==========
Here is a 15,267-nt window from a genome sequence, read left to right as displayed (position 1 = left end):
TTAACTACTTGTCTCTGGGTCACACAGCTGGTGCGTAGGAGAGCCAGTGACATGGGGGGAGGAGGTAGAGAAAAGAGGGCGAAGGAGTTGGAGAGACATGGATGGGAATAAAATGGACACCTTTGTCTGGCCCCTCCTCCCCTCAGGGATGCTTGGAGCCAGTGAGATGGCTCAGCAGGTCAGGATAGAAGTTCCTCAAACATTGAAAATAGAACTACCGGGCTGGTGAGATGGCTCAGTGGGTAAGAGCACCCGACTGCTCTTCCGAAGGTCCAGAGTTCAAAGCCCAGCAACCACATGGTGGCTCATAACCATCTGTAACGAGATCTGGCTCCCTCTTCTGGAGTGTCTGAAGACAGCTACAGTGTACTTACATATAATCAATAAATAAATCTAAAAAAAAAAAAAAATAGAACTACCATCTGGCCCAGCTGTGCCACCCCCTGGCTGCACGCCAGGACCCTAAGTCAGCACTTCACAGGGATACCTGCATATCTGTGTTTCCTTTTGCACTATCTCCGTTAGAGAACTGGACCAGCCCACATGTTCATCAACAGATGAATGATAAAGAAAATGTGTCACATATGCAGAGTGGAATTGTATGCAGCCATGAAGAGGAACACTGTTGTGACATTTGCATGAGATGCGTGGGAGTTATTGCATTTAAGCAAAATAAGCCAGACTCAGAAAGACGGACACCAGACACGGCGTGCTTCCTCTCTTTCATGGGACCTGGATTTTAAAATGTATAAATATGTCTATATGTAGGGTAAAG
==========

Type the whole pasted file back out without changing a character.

Here is a 15,267-nt window from a genome sequence, read left to right as displayed (position 1 = left end):
TTAACTACTTGTCTCTGGGTCACACAGCTGGTGCGTAGGAGAGCCAGTGACATGGGGGGAGGAGGTAGAGAAAAGAGGGCGAAGGAGTTGGAGAGACATGGATGGGAATAAAATGGACACCTTTGTCTGGCCCCTCCTCCCCTCAGGGATGCTTGGAGCCAGTGAGATGGCTCAGCAGGTCAGGATAGAAGTTCCTCAAACATTGAAAATAGAACTACCGGGCTGGTGAGATGGCTCAGTGGGTAAGAGCACCCGACTGCTCTTCCGAAGGTCCAGAGTTCAAAGCCCAGCAACCACATGGTGGCTCATAACCATCTGTAACGAGATCTGGCTCCCTCTTCTGGAGTGTCTGAAGACAGCTACAGTGTACTTACATATAATCAATAAATAAATCTAAAAAAAAAAAAAAATAGAACTACCATCTGGCCCAGCTGTGCCACCCCCTGGCTGCACGCCAGGACCCTAAGTCAGCACTTCACAGGGATACCTGCATATCTGTGTTTCCTTTTGCACTATCTCCGTTAGAGAACTGGACCAGCCCACATGTTCATCAACAGATGAATGATAAAGAAAATGTGTCACATATGCAGAGTGGAATTGTATGCAGCCATGAAGAGGAACACTGTTGTGACATTTGCATGAGATGCGTGGGAGTTATTGCATTTAAGCAAAATAAGCCAGACTCAGAAAGACGGACACCAGACACGGCGTGCTTCCTCTCTTTCATGGGACCTGGATTTTAAAATGTATAAATATGTCTATATGTAGGGTAAAG